From the monthly archives: "July 2011"

spider in nicaragua
Location: Nueva Guinea, Nicaragua
July 30, 2011 4:55 pm
Dear What’sThatBug
What’s this bug?
I found it crawling on me. Looks like some sort of jumping spider. It was definitely not afraid to lunge at my camera as I snapped some pictures.
As you can see from the photos, the front legs were much longer than the other legs… And they were striped (black and white). The abdomen was a shiny green color. God bless!
Signature: hector

Jumping Spider

Hi Hector,
YOu are correct that this is a Jumping Spider in the family Salticidae, but we don’t recognize the species.  Judging from the enlarged pedipalps, this is a male.

Bug dressed in 70s attire?
Location: Michigan
July 30, 2011 3:46 pm
Hiked the field with my son this morning in search of monarch eggs.. no luck. But did find this beautiful bug on the queens anne lace! His colors remind me of the mod clothes from the 70’s .. bold flowers that fit his environment! Question is? what is his name? Any help you can give is appreciated!
Signature: buggy in michigan

Ailanthus Webworm Moth

Dear buggy in michigan,
We keep hoping the Ailanthus Webworm Moth will eat all the Ailanthus trees, an invasive exotic species, but alas, the trees persist.

never seen this before
Location: Muskegon, MI
July 30, 2011 5:39 pm
Hi, we found this caterpillar outside our house and i was wondering what it is. I have never seen a caterpillar this large before, it was about 3in. long. sorry i couldn’t get a very good photo of it. i’m excited to find out what it is.
Signature: Thanks, Katherine

Four Horned Sphinx

Hi Katherine,
This is the caterpillar of the Four Horned Sphinx or Elm Sphinx.  You can see some nice photos that show the four horns on the head by viewing the Sphingidae of the Americas website.  We are amused that the common name Four Horned Sphinx ignores the prominent caudal horn, and perhaps a more fitting name would be Five Horned Sphinx.

Unknown bug next to American cockroach
Location: So Cal Hi Desert City of Adelanto zip 92301
July 30, 2011 7:54 pm
I was having trouble with the American cockroach in my lawn, but not in the house. This morning I sprayed around the house and the lawn and I found this dark brown striped bug by some dead cockroaches. What is is? I only found one so far as compared to many dead cockroaches that came out of my lawn after I sprayed.
Signature: Bill Riechel

Male Turkestan Cockroach (above) and female

Hi Bill,
These are both Cockroaches.  The individual you are calling the American Cockroach is lighter than we would expect.  How large was the dark brown striped Cockroach?  American Cockroaches are quite large.  We are going to try to get some assistance from Eric Eaton on this identification.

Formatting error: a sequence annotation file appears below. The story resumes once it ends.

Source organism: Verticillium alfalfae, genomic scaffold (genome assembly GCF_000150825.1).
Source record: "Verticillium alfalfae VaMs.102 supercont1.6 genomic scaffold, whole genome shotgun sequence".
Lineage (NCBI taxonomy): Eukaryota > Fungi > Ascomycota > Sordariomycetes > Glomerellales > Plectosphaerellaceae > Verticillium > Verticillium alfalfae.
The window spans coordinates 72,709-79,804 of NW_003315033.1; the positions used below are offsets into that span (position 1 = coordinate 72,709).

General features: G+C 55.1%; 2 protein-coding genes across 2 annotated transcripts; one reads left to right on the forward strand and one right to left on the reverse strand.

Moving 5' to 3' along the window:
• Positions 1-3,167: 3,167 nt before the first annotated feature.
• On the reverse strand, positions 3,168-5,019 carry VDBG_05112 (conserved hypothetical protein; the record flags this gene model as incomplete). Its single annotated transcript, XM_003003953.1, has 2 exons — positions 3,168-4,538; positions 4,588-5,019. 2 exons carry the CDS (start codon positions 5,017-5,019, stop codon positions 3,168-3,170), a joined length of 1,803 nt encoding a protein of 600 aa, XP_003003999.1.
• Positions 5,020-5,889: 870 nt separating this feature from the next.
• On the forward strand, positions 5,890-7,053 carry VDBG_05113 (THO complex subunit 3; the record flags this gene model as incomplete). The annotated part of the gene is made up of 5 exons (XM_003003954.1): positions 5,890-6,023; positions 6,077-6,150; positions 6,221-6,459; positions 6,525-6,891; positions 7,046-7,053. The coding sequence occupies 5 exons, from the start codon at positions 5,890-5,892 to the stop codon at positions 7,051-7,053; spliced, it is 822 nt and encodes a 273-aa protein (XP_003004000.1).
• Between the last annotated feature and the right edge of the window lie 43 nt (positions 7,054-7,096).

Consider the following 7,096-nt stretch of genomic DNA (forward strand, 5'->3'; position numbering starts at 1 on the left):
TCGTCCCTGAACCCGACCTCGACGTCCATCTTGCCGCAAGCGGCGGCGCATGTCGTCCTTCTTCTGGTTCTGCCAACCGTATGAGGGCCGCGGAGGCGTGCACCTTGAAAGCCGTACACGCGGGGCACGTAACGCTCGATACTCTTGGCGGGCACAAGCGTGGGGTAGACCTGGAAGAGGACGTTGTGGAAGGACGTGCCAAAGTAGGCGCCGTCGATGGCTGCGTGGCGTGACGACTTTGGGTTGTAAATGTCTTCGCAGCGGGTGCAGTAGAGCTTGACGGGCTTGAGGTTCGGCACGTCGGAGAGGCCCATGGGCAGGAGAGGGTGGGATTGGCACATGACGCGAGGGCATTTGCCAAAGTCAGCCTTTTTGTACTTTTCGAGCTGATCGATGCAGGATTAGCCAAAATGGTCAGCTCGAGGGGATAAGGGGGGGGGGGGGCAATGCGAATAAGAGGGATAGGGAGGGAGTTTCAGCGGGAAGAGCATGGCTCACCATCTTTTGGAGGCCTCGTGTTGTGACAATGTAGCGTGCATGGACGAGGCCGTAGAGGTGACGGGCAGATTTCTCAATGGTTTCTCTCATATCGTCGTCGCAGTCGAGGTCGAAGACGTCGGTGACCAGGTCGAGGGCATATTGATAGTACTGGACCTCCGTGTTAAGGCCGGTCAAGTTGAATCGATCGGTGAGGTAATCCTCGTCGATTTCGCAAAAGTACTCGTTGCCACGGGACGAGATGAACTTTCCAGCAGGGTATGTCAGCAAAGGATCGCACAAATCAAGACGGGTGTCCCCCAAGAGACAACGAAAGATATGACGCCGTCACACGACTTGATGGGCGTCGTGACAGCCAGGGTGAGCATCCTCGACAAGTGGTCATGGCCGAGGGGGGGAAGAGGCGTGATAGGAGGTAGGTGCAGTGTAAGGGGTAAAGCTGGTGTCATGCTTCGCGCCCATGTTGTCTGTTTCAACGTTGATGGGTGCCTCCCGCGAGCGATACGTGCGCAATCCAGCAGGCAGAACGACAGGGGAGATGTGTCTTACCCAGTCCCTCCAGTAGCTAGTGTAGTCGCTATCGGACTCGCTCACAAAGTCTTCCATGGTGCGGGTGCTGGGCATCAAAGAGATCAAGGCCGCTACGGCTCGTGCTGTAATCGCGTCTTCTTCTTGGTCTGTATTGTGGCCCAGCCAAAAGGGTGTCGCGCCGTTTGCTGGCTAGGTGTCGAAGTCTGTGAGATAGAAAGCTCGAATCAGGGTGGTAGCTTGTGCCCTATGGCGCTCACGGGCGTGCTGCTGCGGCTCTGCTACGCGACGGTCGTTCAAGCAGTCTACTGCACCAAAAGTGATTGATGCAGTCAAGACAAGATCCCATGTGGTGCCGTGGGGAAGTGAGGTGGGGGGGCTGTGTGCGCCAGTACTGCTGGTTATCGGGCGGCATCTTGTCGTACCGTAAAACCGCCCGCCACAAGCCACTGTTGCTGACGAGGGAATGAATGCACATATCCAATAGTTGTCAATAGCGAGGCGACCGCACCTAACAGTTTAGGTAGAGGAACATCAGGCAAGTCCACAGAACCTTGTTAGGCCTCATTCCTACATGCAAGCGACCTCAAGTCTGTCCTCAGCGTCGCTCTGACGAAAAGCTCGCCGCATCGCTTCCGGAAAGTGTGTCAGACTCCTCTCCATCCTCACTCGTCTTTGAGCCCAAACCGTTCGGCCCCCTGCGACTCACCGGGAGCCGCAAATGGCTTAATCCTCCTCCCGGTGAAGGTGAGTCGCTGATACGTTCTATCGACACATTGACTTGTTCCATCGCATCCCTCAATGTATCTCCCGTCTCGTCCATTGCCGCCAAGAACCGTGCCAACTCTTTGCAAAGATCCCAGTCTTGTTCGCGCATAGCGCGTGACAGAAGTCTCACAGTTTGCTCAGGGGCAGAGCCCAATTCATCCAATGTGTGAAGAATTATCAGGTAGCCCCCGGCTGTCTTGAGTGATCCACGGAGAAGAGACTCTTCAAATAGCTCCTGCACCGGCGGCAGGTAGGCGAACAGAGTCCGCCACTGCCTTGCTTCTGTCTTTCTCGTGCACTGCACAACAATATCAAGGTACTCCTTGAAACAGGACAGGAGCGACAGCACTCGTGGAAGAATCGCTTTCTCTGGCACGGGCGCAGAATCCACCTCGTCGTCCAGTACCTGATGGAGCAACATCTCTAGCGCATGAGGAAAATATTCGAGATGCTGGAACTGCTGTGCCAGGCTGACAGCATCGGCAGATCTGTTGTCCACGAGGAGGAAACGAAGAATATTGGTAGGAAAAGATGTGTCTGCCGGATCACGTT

Male Turkestan Cockroach (above) and female

As we continued to browse BugGuide, we found this unidentified Cockroach from Riverside California.  This may be a new introduction, or a newly discovered native species.  Hopefully, we will get some additional information.

Female Turkestan Cockroach (left) and male

Eric Eaton provides and identification
August 1, 2011
Male (right) and female (left) Turkestan Cockroach, Blatta lateralis.  They are a common “outdoor” roach in urban areas here in Tucson.

Ed. Note:  See BugGuide

Update from Bill
August 3, 2011
Subject: Turkestan Cockroach
Location: Adelanto, CA 92301
August 3, 2011 3:45 pm
When I wrote the other day for bug ID I was wrong on the lighter color cockroach as I thought it was an American, but is only about 1” long and in my research I found that it is the male Turkestan cockroach. I have now caught a female and have attached a set of photos here, but in al my searching I was never able to ID the bigger striped bug which is about 1.5” long.
Signature: Bill Riechel

Turkestan Cockroaches, female above

Ed. Note:  August 4, 2011
We are in agreement with Bill that he now has a pair of Turkestan Cockroaches, and we feel that the previously submitted images contain the unknown Cockroach that is similar to one posted to
BugGuide.  We are going to recontact Eric Eaton to ask him to revisit his original identification.

Hi Daniel:
So you don’t think it could be a drown female that is bloated as per Eric’s answer?
The body segments match in number and the strip on the wing buds is the same and if it was swollen then the head maybe pushed out from under its protective shell.  I don’t know!